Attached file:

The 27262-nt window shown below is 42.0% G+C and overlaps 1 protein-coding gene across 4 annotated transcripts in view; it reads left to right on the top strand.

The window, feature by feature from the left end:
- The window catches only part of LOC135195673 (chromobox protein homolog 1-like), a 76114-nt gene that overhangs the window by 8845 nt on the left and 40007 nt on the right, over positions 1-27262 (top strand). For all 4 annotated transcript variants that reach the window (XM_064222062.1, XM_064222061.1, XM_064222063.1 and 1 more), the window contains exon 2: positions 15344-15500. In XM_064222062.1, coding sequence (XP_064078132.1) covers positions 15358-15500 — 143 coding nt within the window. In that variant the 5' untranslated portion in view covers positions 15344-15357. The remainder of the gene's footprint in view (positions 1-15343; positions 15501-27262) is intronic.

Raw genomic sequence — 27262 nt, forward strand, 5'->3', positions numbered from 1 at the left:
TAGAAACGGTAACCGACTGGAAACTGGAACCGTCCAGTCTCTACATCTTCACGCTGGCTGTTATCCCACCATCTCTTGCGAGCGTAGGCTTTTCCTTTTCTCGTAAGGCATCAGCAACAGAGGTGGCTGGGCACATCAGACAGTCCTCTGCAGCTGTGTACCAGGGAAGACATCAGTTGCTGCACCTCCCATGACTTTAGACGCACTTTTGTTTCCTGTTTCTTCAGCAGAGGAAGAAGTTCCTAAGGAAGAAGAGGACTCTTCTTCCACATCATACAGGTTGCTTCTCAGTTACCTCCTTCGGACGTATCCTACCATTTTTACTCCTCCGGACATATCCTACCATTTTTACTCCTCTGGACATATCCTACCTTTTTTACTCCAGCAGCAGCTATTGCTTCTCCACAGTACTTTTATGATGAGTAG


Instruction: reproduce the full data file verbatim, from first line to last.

The 27262-nt window shown below is 42.0% G+C and overlaps 1 protein-coding gene across 4 annotated transcripts in view; it reads left to right on the top strand.

The window, feature by feature from the left end:
- The window catches only part of LOC135195673 (chromobox protein homolog 1-like), a 76114-nt gene that overhangs the window by 8845 nt on the left and 40007 nt on the right, over positions 1-27262 (top strand). For all 4 annotated transcript variants that reach the window (XM_064222062.1, XM_064222061.1, XM_064222063.1 and 1 more), the window contains exon 2: positions 15344-15500. In XM_064222062.1, coding sequence (XP_064078132.1) covers positions 15358-15500 — 143 coding nt within the window. In that variant the 5' untranslated portion in view covers positions 15344-15357. The remainder of the gene's footprint in view (positions 1-15343; positions 15501-27262) is intronic.

Raw genomic sequence — 27262 nt, forward strand, 5'->3', positions numbered from 1 at the left:
TAGAAACGGTAACCGACTGGAAACTGGAACCGTCCAGTCTCTACATCTTCACGCTGGCTGTTATCCCACCATCTCTTGCGAGCGTAGGCTTTTCCTTTTCTCGTAAGGCATCAGCAACAGAGGTGGCTGGGCACATCAGACAGTCCTCTGCAGCTGTGTACCAGGGAAGACATCAGTTGCTGCACCTCCCATGACTTTAGACGCACTTTTGTTTCCTGTTTCTTCAGCAGAGGAAGAAGTTCCTAAGGAAGAAGAGGACTCTTCTTCCACATCATACAGGTTGCTTCTCAGTTACCTCCTTCGGACGTATCCTACCATTTTTACTCCTCCGGACATATCCTACCATTTTTACTCCTCTGGACATATCCTACCTTTTTTACTCCAGCAGCAGCTATTGCTTCTCCACAGTACTTTTATGATGAGTAG